By Thomas Clouse
Power hungry: China’s energy use climbs
China overtook the United States to become the world’s largest energy consumer, according to figures released in July by the International Energy Agency. China used energy equivalent to 2.265 billion tons of oil in 2009, compared with 2.169 billion tons for the US. This is the first time since the agency began tracking such data that the United States has not topped the list. Per capita, China’s energy consumption is still far below that of the United States. Although China disputes the IEA’s figures, the government ordered more than 2,000 companies in high-polluting and energy-intensive industries to shut down inefficient plants.
China Everbright Bank raised 18.9 billion yuan ($2.8 billion) last month in Shanghai in the country’s second largest IPO of the year. The bank originally planned to list shares in Shanghai two years ago but was forced to delay plans after regulators placed a moratorium on IPOs in September of 2008. Everbright also reduced the size of its listing by 30% after the Shanghai market fell sharply in the second quarter.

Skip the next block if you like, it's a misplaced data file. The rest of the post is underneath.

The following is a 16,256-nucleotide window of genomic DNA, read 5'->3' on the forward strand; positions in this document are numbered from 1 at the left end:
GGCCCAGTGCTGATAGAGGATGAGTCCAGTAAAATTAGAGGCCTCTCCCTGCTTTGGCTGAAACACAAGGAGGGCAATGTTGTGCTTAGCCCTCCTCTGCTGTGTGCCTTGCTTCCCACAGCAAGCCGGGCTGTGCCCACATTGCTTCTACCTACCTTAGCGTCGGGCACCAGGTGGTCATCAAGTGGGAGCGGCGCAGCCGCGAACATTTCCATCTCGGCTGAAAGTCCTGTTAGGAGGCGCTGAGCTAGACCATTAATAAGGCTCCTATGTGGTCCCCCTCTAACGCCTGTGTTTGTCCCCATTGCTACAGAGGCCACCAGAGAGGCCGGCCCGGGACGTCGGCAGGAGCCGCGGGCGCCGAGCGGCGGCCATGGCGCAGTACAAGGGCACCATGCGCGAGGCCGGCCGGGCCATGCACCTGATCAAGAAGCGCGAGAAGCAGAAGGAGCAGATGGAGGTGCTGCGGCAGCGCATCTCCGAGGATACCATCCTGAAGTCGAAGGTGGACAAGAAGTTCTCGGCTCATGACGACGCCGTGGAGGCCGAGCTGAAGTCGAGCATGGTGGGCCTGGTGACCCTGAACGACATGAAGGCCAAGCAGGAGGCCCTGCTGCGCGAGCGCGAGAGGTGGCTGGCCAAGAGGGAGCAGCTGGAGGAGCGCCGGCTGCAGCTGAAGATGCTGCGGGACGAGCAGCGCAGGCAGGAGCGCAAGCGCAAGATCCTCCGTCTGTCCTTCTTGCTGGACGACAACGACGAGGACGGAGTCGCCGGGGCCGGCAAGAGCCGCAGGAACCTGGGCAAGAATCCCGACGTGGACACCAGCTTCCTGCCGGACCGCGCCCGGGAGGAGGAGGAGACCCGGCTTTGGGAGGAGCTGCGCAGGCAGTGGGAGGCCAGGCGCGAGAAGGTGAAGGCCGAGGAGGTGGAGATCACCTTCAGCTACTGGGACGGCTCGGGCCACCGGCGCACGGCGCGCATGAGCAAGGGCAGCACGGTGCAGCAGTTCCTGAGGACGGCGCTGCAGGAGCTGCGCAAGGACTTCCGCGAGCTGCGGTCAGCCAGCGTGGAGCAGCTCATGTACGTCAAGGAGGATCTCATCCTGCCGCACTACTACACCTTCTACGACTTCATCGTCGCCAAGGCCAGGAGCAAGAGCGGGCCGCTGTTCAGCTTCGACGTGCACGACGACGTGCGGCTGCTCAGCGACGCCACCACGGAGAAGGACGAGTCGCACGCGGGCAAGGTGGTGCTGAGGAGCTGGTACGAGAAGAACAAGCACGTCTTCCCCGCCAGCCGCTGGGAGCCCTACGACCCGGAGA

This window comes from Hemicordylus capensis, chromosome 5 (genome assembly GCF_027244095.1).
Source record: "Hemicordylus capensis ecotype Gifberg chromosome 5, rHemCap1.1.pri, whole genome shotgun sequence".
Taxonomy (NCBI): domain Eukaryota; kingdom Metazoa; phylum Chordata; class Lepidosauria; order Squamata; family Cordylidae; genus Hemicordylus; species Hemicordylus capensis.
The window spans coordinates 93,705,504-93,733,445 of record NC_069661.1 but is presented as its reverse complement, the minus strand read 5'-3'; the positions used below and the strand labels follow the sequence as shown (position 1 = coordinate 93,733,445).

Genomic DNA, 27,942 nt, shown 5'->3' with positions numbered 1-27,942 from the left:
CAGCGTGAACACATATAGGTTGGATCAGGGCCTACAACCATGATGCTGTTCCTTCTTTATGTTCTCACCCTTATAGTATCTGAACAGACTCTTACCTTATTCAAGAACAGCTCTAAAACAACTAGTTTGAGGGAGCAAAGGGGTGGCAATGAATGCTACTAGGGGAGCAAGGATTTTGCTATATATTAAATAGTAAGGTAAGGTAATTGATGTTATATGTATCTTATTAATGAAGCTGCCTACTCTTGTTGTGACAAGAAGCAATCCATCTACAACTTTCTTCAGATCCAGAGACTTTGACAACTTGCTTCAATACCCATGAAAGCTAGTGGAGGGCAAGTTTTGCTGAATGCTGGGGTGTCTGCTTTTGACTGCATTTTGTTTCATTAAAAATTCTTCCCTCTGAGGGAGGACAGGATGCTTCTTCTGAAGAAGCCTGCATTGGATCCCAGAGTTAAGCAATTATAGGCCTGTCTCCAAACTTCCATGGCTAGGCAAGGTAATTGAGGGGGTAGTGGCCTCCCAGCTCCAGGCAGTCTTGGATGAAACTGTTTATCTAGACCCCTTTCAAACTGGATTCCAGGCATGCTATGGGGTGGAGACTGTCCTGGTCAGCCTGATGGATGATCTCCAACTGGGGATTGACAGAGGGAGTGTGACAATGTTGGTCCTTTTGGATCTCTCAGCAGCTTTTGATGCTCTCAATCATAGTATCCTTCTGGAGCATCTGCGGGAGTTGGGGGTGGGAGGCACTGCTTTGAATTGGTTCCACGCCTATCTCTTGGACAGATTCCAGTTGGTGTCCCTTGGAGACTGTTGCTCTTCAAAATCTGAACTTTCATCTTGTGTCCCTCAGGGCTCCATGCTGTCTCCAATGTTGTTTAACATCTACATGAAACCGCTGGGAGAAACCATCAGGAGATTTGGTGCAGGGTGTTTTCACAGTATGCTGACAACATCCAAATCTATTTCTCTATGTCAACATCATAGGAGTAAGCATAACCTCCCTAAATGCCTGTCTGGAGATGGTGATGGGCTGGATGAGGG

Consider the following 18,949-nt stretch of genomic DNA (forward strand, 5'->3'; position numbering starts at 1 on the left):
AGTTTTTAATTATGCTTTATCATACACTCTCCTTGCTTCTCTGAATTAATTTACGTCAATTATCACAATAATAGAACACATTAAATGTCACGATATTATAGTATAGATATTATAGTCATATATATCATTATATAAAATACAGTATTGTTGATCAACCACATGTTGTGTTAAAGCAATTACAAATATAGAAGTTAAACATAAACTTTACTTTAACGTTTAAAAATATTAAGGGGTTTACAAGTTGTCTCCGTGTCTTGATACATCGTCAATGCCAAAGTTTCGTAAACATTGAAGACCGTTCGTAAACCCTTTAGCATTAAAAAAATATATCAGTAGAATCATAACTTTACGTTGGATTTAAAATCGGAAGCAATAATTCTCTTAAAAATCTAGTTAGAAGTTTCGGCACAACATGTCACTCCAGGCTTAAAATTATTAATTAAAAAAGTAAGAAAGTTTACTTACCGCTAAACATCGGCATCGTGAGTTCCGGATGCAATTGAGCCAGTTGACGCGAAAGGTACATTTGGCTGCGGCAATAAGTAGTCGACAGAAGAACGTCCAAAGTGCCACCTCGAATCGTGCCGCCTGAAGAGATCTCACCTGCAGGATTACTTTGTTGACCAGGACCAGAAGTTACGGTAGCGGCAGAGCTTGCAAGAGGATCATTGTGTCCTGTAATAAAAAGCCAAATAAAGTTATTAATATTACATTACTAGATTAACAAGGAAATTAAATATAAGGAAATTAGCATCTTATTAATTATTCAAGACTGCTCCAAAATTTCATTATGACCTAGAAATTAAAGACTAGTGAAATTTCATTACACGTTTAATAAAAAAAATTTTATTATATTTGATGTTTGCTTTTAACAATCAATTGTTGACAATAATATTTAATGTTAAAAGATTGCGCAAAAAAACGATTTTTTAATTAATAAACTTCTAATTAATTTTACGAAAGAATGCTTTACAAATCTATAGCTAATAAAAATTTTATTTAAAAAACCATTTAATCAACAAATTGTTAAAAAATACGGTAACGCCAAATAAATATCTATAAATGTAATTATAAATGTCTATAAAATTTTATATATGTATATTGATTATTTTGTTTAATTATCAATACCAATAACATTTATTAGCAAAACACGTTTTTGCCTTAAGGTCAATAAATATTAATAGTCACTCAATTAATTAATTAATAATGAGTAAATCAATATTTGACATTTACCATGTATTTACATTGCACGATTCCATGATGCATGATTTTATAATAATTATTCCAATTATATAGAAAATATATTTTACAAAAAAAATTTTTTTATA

Chinese automaker Zhenjiang Geely paid $1.5 billion last month to purchase the Volvo automobile brand from US automaker Ford. Volvo’s headquarters and manufacturing facilities will remain at their current locations in Sweden and Belgium, and a Ford/ Chongqing Changan joint venture facility will continue producing Volvo models for the Chinese market. Volvo’s China sales increased by 88% in the first half of the year, largely due to the popularity of its domestically produced long-wheel-base S80L model and its imported XC60 model. Globally, Volvo’s sales grew by 20% in the first six months of 2010.
China’s trade surplus unexpectedly jumped more than 30% in July as exports soared and import demand slackened. The country exported goods worth a record high $145.5 billion in July, a year-on-year increase of 38.1% while importing goods worth only $116.8 billion, a year-on-year increase of only 22.7%. The resulting trade surplus of $28.7 billion is the largest in 18 months and will likely increase tension with trading partners over China’s exchange rate and trade policies.